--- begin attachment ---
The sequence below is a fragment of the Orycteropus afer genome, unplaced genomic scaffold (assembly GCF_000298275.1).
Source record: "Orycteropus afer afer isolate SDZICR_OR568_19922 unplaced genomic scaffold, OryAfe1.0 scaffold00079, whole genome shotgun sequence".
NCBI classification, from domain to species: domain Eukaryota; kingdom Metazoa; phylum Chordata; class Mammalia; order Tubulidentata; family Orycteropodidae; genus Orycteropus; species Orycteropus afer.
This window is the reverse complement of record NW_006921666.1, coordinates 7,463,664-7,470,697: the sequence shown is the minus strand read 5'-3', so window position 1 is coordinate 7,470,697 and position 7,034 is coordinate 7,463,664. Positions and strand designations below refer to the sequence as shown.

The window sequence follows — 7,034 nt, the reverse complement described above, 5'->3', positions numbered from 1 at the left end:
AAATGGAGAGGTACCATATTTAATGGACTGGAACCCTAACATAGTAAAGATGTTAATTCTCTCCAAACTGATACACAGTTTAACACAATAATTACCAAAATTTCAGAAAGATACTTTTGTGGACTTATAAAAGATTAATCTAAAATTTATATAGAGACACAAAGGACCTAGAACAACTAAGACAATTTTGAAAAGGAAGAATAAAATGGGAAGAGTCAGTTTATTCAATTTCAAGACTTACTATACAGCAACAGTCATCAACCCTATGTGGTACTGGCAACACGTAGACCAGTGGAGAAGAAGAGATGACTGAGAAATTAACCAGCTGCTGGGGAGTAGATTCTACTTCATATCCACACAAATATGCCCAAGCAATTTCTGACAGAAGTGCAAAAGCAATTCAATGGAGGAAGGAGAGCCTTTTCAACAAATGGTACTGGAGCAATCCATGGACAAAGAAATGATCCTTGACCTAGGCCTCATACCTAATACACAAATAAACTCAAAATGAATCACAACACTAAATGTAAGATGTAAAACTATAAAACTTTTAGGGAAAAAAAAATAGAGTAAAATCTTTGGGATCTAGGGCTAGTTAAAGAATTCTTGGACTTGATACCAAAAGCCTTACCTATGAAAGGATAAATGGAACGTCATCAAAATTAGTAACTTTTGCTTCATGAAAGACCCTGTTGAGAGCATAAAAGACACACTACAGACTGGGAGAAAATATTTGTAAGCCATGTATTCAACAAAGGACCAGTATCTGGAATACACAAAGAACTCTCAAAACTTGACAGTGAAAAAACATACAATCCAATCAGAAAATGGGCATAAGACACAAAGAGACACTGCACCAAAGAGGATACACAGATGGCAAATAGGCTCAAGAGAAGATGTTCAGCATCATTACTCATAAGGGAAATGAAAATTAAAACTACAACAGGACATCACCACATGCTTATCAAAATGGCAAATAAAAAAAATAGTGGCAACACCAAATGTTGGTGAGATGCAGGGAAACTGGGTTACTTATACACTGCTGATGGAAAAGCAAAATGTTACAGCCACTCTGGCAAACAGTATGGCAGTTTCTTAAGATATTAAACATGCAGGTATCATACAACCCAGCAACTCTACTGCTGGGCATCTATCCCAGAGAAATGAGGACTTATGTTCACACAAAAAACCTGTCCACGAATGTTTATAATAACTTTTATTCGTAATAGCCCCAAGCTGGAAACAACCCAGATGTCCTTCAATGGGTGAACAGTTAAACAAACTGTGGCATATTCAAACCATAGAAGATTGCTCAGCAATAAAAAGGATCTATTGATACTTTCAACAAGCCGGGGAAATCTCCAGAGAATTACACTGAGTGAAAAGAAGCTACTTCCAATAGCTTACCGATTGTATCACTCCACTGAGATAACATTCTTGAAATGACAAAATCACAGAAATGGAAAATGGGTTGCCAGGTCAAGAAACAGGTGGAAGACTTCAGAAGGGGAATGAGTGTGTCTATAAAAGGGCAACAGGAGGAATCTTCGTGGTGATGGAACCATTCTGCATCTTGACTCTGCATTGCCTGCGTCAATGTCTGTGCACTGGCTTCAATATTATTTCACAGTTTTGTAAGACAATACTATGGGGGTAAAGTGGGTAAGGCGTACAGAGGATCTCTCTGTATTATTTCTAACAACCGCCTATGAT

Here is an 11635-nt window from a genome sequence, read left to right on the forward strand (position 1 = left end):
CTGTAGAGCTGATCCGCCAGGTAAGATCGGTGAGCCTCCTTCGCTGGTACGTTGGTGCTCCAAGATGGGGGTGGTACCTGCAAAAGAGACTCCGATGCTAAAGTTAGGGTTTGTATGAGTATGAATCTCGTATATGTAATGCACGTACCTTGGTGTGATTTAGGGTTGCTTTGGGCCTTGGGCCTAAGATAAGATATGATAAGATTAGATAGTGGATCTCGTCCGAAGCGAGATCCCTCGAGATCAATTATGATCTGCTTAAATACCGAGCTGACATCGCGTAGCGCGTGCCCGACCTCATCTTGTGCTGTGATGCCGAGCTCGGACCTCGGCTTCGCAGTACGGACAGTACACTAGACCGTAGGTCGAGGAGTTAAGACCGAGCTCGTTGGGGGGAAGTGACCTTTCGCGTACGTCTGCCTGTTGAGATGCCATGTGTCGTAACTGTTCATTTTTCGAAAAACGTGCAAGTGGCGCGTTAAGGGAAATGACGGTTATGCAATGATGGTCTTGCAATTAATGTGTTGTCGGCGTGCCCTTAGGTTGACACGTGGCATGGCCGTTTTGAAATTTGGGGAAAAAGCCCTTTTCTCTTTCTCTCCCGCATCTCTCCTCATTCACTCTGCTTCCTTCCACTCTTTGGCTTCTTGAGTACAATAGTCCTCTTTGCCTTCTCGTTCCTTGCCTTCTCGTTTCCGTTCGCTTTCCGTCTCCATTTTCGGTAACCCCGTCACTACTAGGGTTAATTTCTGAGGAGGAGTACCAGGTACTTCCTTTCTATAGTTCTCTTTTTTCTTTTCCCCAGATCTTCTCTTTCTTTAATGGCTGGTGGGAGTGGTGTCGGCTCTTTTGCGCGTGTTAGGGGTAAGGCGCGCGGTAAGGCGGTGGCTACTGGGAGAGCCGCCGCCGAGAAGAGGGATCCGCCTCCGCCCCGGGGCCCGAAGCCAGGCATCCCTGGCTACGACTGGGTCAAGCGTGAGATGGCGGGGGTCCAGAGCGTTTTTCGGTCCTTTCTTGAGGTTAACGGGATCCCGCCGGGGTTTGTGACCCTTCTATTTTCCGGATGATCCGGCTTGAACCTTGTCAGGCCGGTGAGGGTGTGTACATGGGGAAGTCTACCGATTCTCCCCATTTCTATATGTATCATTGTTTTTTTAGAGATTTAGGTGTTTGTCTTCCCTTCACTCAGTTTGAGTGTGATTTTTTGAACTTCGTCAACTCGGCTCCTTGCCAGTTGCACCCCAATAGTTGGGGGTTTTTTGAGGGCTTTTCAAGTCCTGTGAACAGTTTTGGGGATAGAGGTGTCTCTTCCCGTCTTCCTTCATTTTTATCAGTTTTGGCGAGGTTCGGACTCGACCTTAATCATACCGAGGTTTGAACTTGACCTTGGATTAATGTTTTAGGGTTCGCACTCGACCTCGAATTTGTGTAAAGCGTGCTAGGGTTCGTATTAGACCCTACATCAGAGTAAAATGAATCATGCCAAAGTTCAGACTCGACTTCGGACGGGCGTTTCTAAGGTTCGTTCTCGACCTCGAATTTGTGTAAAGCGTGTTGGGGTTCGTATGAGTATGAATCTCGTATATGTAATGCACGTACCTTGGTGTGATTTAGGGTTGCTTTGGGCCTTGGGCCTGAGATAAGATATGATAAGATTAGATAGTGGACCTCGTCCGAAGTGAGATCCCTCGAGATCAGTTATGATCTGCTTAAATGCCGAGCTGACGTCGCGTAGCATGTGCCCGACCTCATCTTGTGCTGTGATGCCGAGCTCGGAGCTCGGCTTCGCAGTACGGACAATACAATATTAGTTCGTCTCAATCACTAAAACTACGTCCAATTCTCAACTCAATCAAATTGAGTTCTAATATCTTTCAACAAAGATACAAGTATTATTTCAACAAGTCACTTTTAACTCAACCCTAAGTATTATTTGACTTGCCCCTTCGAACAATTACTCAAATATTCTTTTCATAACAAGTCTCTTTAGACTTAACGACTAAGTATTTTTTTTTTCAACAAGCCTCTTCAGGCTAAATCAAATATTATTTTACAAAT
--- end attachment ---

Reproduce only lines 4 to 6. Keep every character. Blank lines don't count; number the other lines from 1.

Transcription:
This window is the reverse complement of record NW_006921666.1, coordinates 7,463,664-7,470,697: the sequence shown is the minus strand read 5'-3', so window position 1 is coordinate 7,470,697 and position 7,034 is coordinate 7,463,664. Positions and strand designations below refer to the sequence as shown.

The window sequence follows — 7,034 nt, the reverse complement described above, 5'->3', positions numbered from 1 at the left end:
AAATGGAGAGGTACCATATTTAATGGACTGGAACCCTAACATAGTAAAGATGTTAATTCTCTCCAAACTGATACACAGTTTAACACAATAATTACCAAAATTTCAGAAAGATACTTTTGTGGACTTATAAAAGATTAATCTAAAATTTATATAGAGACACAAAGGACCTAGAACAACTAAGACAATTTTGAAAAGGAAGAATAAAATGGGAAGAGTCAGTTTATTCAATTTCAAGACTTACTATACAGCAACAGTCATCAACCCTATGTGGTACTGGCAACACGTAGACCAGTGGAGAAGAAGAGATGACTGAGAAATTAACCAGCTGCTGGGGAGTAGATTCTACTTCATATCCACACAAATATGCCCAAGCAATTTCTGACAGAAGTGCAAAAGCAATTCAATGGAGGAAGGAGAGCCTTTTCAACAAATGGTACTGGAGCAATCCATGGACAAAGAAATGATCCTTGACCTAGGCCTCATACCTAATACACAAATAAACTCAAAATGAATCACAACACTAAATGTAAGATGTAAAACTATAAAACTTTTAGGGAAAAAAAAATAGAGTAAAATCTTTGGGATCTAGGGCTAGTTAAAGAATTCTTGGACTTGATACCAAAAGCCTTACCTATGAAAGGATAAATGGAACGTCATCAAAATTAGTAACTTTTGCTTCATGAAAGACCCTGTTGAGAGCATAAAAGACACACTACAGACTGGGAGAAAATATTTGTAAGCCATGTATTCAACAAAGGACCAGTATCTGGAATACACAAAGAACTCTCAAAACTTGACAGTGAAAAAACATACAATCCAATCAGAAAATGGGCATAAGACACAAAGAGACACTGCACCAAAGAGGATACACAGATGGCAAATAGGCTCAAGAGAAGATGTTCAGCATCATTACTCATAAGGGAAATGAAAATTAAAACTACAACAGGACATCACCACATGCTTATCAAAATGGCAAATAAAAAAAATAGTGGCAACACCAAATGTTGGTGAGATGCAGGGAAACTGGGTTACTTATACACTGCTGATGGAAAAGCAAAATGTTACAGCCACTCTGGCAAACAGTATGGCAGTTTCTTAAGATATTAAACATGCAGGTATCATACAACCCAGCAACTCTACTGCTGGGCATCTATCCCAGAGAAATGAGGACTTATGTTCACACAAAAAACCTGTCCACGAATGTTTATAATAACTTTTATTCGTAATAGCCCCAAGCTGGAAACAACCCAGATGTCCTTCAATGGGTGAACAGTTAAACAAACTGTGGCATATTCAAACCATAGAAGATTGCTCAGCAATAAAAAGGATCTATTGATACTTTCAACAAGCCGGGGAAATCTCCAGAGAATTACACTGAGTGAAAAGAAGCTACTTCCAATAGCTTACCGATTGTATCACTCCACTGAGATAACATTCTTGAAATGACAAAATCACAGAAATGGAAAATGGGTTGCCAGGTCAAGAAACAGGTGGAAGACTTCAGAAGGGGAATGAGTGTGTCTATAAAAGGGCAACAGGAGGAATCTTCGTGGTGATGGAACCATTCTGCATCTTGACTCTGCATTGCCTGCGTCAATGTCTGTGCACTGGCTTCAATATTATTTCACAGTTTTGTAAGACAATACTATGGGGGTAAAGTGGGTAAGGCGTACAGAGGATCTCTCTGTATTATTTCTAACAACCGCCTATGAT